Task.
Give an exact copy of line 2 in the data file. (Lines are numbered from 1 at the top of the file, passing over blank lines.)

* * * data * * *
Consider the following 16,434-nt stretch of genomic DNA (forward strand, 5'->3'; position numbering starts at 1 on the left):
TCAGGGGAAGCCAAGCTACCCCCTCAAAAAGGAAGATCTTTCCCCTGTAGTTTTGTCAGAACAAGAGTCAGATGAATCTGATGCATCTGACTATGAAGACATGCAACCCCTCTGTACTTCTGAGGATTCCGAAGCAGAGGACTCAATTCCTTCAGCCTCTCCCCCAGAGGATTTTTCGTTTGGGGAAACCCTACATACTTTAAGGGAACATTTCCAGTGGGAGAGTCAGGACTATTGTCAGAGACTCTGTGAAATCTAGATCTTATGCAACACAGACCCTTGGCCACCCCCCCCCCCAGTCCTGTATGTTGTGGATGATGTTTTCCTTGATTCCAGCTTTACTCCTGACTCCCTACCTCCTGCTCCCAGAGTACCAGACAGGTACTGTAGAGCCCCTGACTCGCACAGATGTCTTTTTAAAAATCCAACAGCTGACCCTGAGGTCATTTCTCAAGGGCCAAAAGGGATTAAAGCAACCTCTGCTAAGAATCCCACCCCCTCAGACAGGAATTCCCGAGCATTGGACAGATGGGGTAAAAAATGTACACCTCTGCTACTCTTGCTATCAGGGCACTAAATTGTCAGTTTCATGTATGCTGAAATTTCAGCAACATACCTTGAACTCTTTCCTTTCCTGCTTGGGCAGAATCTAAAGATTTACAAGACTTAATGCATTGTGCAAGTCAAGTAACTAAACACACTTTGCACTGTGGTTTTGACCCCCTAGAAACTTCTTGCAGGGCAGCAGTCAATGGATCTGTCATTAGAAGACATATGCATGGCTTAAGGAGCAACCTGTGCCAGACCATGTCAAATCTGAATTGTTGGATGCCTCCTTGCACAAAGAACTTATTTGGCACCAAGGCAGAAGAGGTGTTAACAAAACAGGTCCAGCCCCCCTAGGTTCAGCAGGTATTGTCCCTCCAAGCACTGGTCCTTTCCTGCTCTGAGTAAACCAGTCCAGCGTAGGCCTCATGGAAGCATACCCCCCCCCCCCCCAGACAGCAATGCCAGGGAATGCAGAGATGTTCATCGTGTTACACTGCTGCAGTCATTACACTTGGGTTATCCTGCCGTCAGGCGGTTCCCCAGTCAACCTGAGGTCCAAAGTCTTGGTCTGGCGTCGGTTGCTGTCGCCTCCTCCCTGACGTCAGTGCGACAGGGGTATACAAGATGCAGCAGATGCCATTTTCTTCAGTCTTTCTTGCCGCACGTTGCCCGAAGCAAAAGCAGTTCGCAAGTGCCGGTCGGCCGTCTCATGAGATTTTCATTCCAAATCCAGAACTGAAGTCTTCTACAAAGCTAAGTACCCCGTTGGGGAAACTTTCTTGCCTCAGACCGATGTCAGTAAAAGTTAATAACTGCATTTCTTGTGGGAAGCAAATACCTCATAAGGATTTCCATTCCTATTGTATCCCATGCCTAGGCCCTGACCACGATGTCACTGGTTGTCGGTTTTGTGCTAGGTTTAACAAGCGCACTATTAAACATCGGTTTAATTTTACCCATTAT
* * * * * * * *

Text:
TCAGGGGAAGCCAAGCTACCCCCTCAAAAAGGAAGATCTTTCCCCTGTAGTTTTGTCAGAACAAGAGTCAGATGAATCTGATGCATCTGACTATGAAGACATGCAACCCCTCTGTACTTCTGAGGATTCCGAAGCAGAGGACTCAATTCCTTCAGCCTCTCCCCCAGAGGATTTTTCGTTTGGGGAAACCCTACATACTTTAAGGGAACATTTCCAGTGGGAGAGTCAGGACTATTGTCAGAGACTCTGTGAAATCTAGATCTTATGCAACACAGACCCTTGGCCACCCCCCCCCCCAGTCCTGTATGTTGTGGATGATGTTTTCCTTGATTCCAGCTTTACTCCTGACTCCCTACCTCCTGCTCCCAGAGTACCAGACAGGTACTGTAGAGCCCCTGACTCGCACAGATGTCTTTTTAAAAATCCAACAGCTGACCCTGAGGTCATTTCTCAAGGGCCAAAAGGGATTAAAGCAACCTCTGCTAAGAATCCCACCCCCTCAGACAGGAATTCCCGAGCATTGGACAGATGGGGTAAAAAATGTACACCTCTGCTACTCTTGCTATCAGGGCACTAAATTGTCAGTTTCATGTATGCTGAAATTTCAGCAACATACCTTGAACTCTTTCCTTTCCTGCTTGGGCAGAATCTAAAGATTTACAAGACTTAATGCATTGTGCAAGTCAAGTAACTAAACACACTTTGCACTGTGGTTTTGACCCCCTAGAAACTTCTTGCAGGGCAGCAGTCAATGGATCTGTCATTAGAAGACATATGCATGGCTTAAGGAGCAACCTGTGCCAGACCATGTCAAATCTGAATTGTTGGATGCCTCCTTGCACAAAGAACTTATTTGGCACCAAGGCAGAAGAGGTGTTAACAAAACAGGTCCAGCCCCCCTAGGTTCAGCAGGTATTGTCCCTCCAAGCACTGGTCCTTTCCTGCTCTGAGTAAACCAGTCCAGCGTAGGCCTCATGGAAGCATACCCCCCCCCCCCCCAGACAGCAATGCCAGGGAATGCAGAGATGTTCATCGTGTTACACTGCTGCAGTCATTACACTTGGGTTATCCTGCCGTCAGGCGGTTCCCCAGTCAACCTGAGGTCCAAAGTCTTGGTCTGGCGTCGGTTGCTGTCGCCTCCTCCCTGACGTCAGTGCGACAGGGGTATACAAGATGCAGCAGATGCCATTTTCTTCAGTCTTTCTTGCCGCACGTTGCCCGAAGCAAAAGCAGTTCGCAAGTGCCGGTCGGCCGTCTCATGAGATTTTCATTCCAAATCCAGAACTGAAGTCTTCTACAAAGCTAAGTACCCCGTTGGGGAAACTTTCTTGCCTCAGACCGATGTCAGTAAAAGTTAATAACTGCATTTCTTGTGGGAAGCAAATACCTCATAAGGATTTCCATTCCTATTGTATCCCATGCCTAGGCCCTGACCACGATGTCACTGGTTGTCGGTTTTGTGCTAGGTTTAACAAGCGCACTATTAAACATCGGTTTAATTTTACCCATTAT